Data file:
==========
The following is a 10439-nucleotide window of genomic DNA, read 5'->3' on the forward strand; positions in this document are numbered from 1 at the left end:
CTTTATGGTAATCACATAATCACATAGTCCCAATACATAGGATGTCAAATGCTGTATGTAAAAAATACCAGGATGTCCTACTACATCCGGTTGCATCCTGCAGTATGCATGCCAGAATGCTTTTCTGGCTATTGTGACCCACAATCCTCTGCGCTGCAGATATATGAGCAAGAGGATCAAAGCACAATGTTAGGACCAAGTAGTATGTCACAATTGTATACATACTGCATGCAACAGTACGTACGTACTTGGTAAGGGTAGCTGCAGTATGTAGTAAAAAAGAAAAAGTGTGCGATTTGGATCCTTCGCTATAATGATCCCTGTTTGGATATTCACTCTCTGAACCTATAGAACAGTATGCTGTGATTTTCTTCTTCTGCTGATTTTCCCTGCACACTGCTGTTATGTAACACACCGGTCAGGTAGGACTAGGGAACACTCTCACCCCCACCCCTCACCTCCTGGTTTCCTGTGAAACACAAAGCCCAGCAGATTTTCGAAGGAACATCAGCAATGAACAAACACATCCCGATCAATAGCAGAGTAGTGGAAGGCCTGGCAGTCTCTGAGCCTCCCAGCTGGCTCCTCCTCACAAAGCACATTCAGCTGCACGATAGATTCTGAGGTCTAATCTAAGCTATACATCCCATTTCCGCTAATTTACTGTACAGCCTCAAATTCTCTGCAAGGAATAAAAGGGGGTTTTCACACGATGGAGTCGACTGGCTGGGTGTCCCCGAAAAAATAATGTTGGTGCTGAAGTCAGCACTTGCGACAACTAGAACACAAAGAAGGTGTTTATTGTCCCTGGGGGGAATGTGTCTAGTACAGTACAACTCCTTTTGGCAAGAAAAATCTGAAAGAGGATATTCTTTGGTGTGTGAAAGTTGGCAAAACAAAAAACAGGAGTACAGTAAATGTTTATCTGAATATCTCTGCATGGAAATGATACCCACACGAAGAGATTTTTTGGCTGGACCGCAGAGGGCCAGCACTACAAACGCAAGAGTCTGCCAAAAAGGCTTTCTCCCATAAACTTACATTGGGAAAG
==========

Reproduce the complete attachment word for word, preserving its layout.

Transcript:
The following is a 10439-nucleotide window of genomic DNA, read 5'->3' on the forward strand; positions in this document are numbered from 1 at the left end:
CTTTATGGTAATCACATAATCACATAGTCCCAATACATAGGATGTCAAATGCTGTATGTAAAAAATACCAGGATGTCCTACTACATCCGGTTGCATCCTGCAGTATGCATGCCAGAATGCTTTTCTGGCTATTGTGACCCACAATCCTCTGCGCTGCAGATATATGAGCAAGAGGATCAAAGCACAATGTTAGGACCAAGTAGTATGTCACAATTGTATACATACTGCATGCAACAGTACGTACGTACTTGGTAAGGGTAGCTGCAGTATGTAGTAAAAAAGAAAAAGTGTGCGATTTGGATCCTTCGCTATAATGATCCCTGTTTGGATATTCACTCTCTGAACCTATAGAACAGTATGCTGTGATTTTCTTCTTCTGCTGATTTTCCCTGCACACTGCTGTTATGTAACACACCGGTCAGGTAGGACTAGGGAACACTCTCACCCCCACCCCTCACCTCCTGGTTTCCTGTGAAACACAAAGCCCAGCAGATTTTCGAAGGAACATCAGCAATGAACAAACACATCCCGATCAATAGCAGAGTAGTGGAAGGCCTGGCAGTCTCTGAGCCTCCCAGCTGGCTCCTCCTCACAAAGCACATTCAGCTGCACGATAGATTCTGAGGTCTAATCTAAGCTATACATCCCATTTCCGCTAATTTACTGTACAGCCTCAAATTCTCTGCAAGGAATAAAAGGGGGTTTTCACACGATGGAGTCGACTGGCTGGGTGTCCCCGAAAAAATAATGTTGGTGCTGAAGTCAGCACTTGCGACAACTAGAACACAAAGAAGGTGTTTATTGTCCCTGGGGGGAATGTGTCTAGTACAGTACAACTCCTTTTGGCAAGAAAAATCTGAAAGAGGATATTCTTTGGTGTGTGAAAGTTGGCAAAACAAAAAACAGGAGTACAGTAAATGTTTATCTGAATATCTCTGCATGGAAATGATACCCACACGAAGAGATTTTTTGGCTGGACCGCAGAGGGCCAGCACTACAAACGCAAGAGTCTGCCAAAAAGGCTTTCTCCCATAAACTTACATTGGGAAAG